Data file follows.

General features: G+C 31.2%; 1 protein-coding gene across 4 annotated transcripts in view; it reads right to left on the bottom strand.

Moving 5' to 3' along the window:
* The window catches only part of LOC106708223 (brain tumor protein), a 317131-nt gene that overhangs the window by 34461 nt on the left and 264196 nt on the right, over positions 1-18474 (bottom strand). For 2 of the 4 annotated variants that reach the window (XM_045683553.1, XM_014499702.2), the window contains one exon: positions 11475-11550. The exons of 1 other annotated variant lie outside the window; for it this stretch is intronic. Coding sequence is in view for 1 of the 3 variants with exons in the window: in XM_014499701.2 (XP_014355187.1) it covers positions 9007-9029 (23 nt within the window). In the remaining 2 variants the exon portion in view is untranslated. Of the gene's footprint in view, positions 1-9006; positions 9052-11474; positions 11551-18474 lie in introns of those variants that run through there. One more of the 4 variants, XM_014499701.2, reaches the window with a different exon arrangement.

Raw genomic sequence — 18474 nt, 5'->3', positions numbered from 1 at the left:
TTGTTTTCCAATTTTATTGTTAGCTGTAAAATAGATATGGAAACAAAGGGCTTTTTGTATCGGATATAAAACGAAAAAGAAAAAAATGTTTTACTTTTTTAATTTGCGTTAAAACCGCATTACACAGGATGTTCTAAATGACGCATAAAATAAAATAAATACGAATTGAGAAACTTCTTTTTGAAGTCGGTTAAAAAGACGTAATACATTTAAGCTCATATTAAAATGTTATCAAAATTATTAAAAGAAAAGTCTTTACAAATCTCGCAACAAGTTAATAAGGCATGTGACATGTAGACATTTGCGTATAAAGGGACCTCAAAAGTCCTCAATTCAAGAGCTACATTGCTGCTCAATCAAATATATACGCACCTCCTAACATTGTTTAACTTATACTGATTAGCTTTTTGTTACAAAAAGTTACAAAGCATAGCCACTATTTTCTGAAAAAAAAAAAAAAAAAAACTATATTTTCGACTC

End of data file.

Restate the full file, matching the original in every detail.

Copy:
General features: G+C 31.2%; 1 protein-coding gene across 4 annotated transcripts in view; it reads right to left on the bottom strand.

Moving 5' to 3' along the window:
* The window catches only part of LOC106708223 (brain tumor protein), a 317131-nt gene that overhangs the window by 34461 nt on the left and 264196 nt on the right, over positions 1-18474 (bottom strand). For 2 of the 4 annotated variants that reach the window (XM_045683553.1, XM_014499702.2), the window contains one exon: positions 11475-11550. The exons of 1 other annotated variant lie outside the window; for it this stretch is intronic. Coding sequence is in view for 1 of the 3 variants with exons in the window: in XM_014499701.2 (XP_014355187.1) it covers positions 9007-9029 (23 nt within the window). In the remaining 2 variants the exon portion in view is untranslated. Of the gene's footprint in view, positions 1-9006; positions 9052-11474; positions 11551-18474 lie in introns of those variants that run through there. One more of the 4 variants, XM_014499701.2, reaches the window with a different exon arrangement.

Raw genomic sequence — 18474 nt, 5'->3', positions numbered from 1 at the left:
TTGTTTTCCAATTTTATTGTTAGCTGTAAAATAGATATGGAAACAAAGGGCTTTTTGTATCGGATATAAAACGAAAAAGAAAAAAATGTTTTACTTTTTTAATTTGCGTTAAAACCGCATTACACAGGATGTTCTAAATGACGCATAAAATAAAATAAATACGAATTGAGAAACTTCTTTTTGAAGTCGGTTAAAAAGACGTAATACATTTAAGCTCATATTAAAATGTTATCAAAATTATTAAAAGAAAAGTCTTTACAAATCTCGCAACAAGTTAATAAGGCATGTGACATGTAGACATTTGCGTATAAAGGGACCTCAAAAGTCCTCAATTCAAGAGCTACATTGCTGCTCAATCAAATATATACGCACCTCCTAACATTGTTTAACTTATACTGATTAGCTTTTTGTTACAAAAAGTTACAAAGCATAGCCACTATTTTCTGAAAAAAAAAAAAAAAAAAACTATATTTTCGACTC